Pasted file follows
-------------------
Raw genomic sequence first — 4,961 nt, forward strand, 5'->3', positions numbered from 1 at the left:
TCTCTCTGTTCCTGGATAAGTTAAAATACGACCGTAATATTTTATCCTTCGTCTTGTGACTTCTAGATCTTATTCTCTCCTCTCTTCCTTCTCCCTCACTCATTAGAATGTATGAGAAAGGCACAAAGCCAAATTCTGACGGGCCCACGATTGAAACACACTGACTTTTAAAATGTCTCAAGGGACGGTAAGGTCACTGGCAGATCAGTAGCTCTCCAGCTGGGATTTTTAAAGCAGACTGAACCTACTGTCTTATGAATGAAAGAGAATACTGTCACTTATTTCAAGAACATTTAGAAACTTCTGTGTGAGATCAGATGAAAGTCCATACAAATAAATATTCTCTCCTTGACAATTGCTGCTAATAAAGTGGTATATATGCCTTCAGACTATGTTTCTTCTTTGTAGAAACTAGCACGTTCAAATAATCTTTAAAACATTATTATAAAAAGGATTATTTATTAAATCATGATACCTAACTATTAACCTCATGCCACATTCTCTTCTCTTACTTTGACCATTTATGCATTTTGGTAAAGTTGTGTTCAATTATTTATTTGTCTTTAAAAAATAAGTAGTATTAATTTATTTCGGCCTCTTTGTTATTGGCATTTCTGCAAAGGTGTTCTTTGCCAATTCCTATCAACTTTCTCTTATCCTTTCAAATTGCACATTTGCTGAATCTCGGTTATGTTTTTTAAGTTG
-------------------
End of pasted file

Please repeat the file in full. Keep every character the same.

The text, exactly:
Raw genomic sequence first — 4,961 nt, forward strand, 5'->3', positions numbered from 1 at the left:
TCTCTCTGTTCCTGGATAAGTTAAAATACGACCGTAATATTTTATCCTTCGTCTTGTGACTTCTAGATCTTATTCTCTCCTCTCTTCCTTCTCCCTCACTCATTAGAATGTATGAGAAAGGCACAAAGCCAAATTCTGACGGGCCCACGATTGAAACACACTGACTTTTAAAATGTCTCAAGGGACGGTAAGGTCACTGGCAGATCAGTAGCTCTCCAGCTGGGATTTTTAAAGCAGACTGAACCTACTGTCTTATGAATGAAAGAGAATACTGTCACTTATTTCAAGAACATTTAGAAACTTCTGTGTGAGATCAGATGAAAGTCCATACAAATAAATATTCTCTCCTTGACAATTGCTGCTAATAAAGTGGTATATATGCCTTCAGACTATGTTTCTTCTTTGTAGAAACTAGCACGTTCAAATAATCTTTAAAACATTATTATAAAAAGGATTATTTATTAAATCATGATACCTAACTATTAACCTCATGCCACATTCTCTTCTCTTACTTTGACCATTTATGCATTTTGGTAAAGTTGTGTTCAATTATTTATTTGTCTTTAAAAAATAAGTAGTATTAATTTATTTCGGCCTCTTTGTTATTGGCATTTCTGCAAAGGTGTTCTTTGCCAATTCCTATCAACTTTCTCTTATCCTTTCAAATTGCACATTTGCTGAATCTCGGTTATGTTTTTTAAGTTG